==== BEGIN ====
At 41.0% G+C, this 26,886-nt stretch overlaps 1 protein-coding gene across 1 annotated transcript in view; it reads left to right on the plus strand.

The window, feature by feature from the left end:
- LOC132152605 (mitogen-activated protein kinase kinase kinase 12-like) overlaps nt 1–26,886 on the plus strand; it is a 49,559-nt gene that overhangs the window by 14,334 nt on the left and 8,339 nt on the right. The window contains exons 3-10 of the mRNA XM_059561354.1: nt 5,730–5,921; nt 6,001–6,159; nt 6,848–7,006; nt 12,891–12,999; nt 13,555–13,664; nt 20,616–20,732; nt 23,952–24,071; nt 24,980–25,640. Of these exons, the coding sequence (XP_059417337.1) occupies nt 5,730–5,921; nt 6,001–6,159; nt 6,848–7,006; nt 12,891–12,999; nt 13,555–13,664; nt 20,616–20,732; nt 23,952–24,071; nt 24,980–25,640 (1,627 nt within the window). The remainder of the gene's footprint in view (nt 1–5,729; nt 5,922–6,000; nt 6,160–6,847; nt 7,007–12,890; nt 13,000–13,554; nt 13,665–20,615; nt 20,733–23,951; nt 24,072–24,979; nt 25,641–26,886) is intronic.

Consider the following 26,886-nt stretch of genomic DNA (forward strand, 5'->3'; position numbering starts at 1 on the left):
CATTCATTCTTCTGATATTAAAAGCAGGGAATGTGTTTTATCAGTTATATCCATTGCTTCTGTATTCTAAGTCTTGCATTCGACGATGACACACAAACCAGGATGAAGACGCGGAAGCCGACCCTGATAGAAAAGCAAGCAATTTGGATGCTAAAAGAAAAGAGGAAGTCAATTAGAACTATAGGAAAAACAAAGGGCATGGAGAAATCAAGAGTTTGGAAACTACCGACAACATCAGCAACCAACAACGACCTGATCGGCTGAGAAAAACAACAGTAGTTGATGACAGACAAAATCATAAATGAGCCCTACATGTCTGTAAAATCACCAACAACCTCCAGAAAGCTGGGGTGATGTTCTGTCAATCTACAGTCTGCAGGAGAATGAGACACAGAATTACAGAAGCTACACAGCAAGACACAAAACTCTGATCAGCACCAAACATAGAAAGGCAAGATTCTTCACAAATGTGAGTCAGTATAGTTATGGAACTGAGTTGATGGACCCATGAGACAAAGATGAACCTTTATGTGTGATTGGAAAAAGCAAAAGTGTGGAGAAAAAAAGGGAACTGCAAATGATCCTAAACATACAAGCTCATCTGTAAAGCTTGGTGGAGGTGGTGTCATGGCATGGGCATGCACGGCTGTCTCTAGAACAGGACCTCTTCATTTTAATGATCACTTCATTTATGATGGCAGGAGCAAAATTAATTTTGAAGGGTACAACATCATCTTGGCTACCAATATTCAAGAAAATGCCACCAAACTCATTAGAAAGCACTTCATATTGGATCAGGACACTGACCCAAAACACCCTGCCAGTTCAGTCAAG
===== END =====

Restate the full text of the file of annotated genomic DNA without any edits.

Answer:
At 41.0% G+C, this 26,886-nt stretch overlaps 1 protein-coding gene across 1 annotated transcript in view; it reads left to right on the plus strand.

The window, feature by feature from the left end:
- LOC132152605 (mitogen-activated protein kinase kinase kinase 12-like) overlaps nt 1–26,886 on the plus strand; it is a 49,559-nt gene that overhangs the window by 14,334 nt on the left and 8,339 nt on the right. The window contains exons 3-10 of the mRNA XM_059561354.1: nt 5,730–5,921; nt 6,001–6,159; nt 6,848–7,006; nt 12,891–12,999; nt 13,555–13,664; nt 20,616–20,732; nt 23,952–24,071; nt 24,980–25,640. Of these exons, the coding sequence (XP_059417337.1) occupies nt 5,730–5,921; nt 6,001–6,159; nt 6,848–7,006; nt 12,891–12,999; nt 13,555–13,664; nt 20,616–20,732; nt 23,952–24,071; nt 24,980–25,640 (1,627 nt within the window). The remainder of the gene's footprint in view (nt 1–5,729; nt 5,922–6,000; nt 6,160–6,847; nt 7,007–12,890; nt 13,000–13,554; nt 13,665–20,615; nt 20,733–23,951; nt 24,072–24,979; nt 25,641–26,886) is intronic.

Consider the following 26,886-nt stretch of genomic DNA (forward strand, 5'->3'; position numbering starts at 1 on the left):
CATTCATTCTTCTGATATTAAAAGCAGGGAATGTGTTTTATCAGTTATATCCATTGCTTCTGTATTCTAAGTCTTGCATTCGACGATGACACACAAACCAGGATGAAGACGCGGAAGCCGACCCTGATAGAAAAGCAAGCAATTTGGATGCTAAAAGAAAAGAGGAAGTCAATTAGAACTATAGGAAAAACAAAGGGCATGGAGAAATCAAGAGTTTGGAAACTACCGACAACATCAGCAACCAACAACGACCTGATCGGCTGAGAAAAACAACAGTAGTTGATGACAGACAAAATCATAAATGAGCCCTACATGTCTGTAAAATCACCAACAACCTCCAGAAAGCTGGGGTGATGTTCTGTCAATCTACAGTCTGCAGGAGAATGAGACACAGAATTACAGAAGCTACACAGCAAGACACAAAACTCTGATCAGCACCAAACATAGAAAGGCAAGATTCTTCACAAATGTGAGTCAGTATAGTTATGGAACTGAGTTGATGGACCCATGAGACAAAGATGAACCTTTATGTGTGATTGGAAAAAGCAAAAGTGTGGAGAAAAAAAGGGAACTGCAAATGATCCTAAACATACAAGCTCATCTGTAAAGCTTGGTGGAGGTGGTGTCATGGCATGGGCATGCACGGCTGTCTCTAGAACAGGACCTCTTCATTTTAATGATCACTTCATTTATGATGGCAGGAGCAAAATTAATTTTGAAGGGTACAACATCATCTTGGCTACCAATATTCAAGAAAATGCCACCAAACTCATTAGAAAGCACTTCATATTGGATCAGGACACTGACCCAAAACACCCTGCCAGTTCAGTCAAG